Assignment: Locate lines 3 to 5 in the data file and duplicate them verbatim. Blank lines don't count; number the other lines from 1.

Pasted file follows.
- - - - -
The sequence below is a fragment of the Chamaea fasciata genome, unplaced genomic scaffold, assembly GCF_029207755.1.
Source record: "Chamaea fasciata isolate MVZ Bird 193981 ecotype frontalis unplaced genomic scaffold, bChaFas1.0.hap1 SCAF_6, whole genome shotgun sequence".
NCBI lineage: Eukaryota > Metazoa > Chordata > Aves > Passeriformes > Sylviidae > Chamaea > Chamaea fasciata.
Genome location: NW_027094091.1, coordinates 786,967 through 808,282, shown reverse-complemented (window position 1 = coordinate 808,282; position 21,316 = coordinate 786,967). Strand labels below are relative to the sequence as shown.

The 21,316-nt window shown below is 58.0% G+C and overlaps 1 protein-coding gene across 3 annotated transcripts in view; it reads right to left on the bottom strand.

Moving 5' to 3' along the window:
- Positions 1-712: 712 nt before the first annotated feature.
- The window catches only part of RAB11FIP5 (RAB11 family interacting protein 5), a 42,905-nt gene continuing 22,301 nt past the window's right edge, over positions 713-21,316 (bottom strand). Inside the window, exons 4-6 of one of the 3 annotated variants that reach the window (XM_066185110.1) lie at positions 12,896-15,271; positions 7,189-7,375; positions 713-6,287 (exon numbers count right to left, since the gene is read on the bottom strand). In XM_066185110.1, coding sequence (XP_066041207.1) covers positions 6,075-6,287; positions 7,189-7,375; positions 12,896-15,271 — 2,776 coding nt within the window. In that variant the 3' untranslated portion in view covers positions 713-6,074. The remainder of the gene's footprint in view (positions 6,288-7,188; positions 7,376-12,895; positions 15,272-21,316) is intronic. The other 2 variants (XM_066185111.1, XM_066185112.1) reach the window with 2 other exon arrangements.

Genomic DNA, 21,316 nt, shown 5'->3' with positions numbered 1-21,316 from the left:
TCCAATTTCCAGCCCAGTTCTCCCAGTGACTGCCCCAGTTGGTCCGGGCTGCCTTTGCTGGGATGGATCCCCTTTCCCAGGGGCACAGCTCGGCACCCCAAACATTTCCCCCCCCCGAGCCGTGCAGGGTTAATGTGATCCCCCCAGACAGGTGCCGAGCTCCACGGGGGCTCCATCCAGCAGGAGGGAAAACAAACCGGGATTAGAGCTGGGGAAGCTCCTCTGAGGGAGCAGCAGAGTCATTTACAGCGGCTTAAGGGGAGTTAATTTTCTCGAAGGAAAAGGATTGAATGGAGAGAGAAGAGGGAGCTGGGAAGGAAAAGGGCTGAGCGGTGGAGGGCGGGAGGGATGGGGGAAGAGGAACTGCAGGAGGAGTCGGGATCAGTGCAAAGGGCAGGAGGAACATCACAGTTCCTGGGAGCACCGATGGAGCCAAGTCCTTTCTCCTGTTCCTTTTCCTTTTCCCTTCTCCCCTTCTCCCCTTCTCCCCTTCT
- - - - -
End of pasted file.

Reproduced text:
NCBI lineage: Eukaryota > Metazoa > Chordata > Aves > Passeriformes > Sylviidae > Chamaea > Chamaea fasciata.
Genome location: NW_027094091.1, coordinates 786,967 through 808,282, shown reverse-complemented (window position 1 = coordinate 808,282; position 21,316 = coordinate 786,967). Strand labels below are relative to the sequence as shown.

The 21,316-nt window shown below is 58.0% G+C and overlaps 1 protein-coding gene across 3 annotated transcripts in view; it reads right to left on the bottom strand.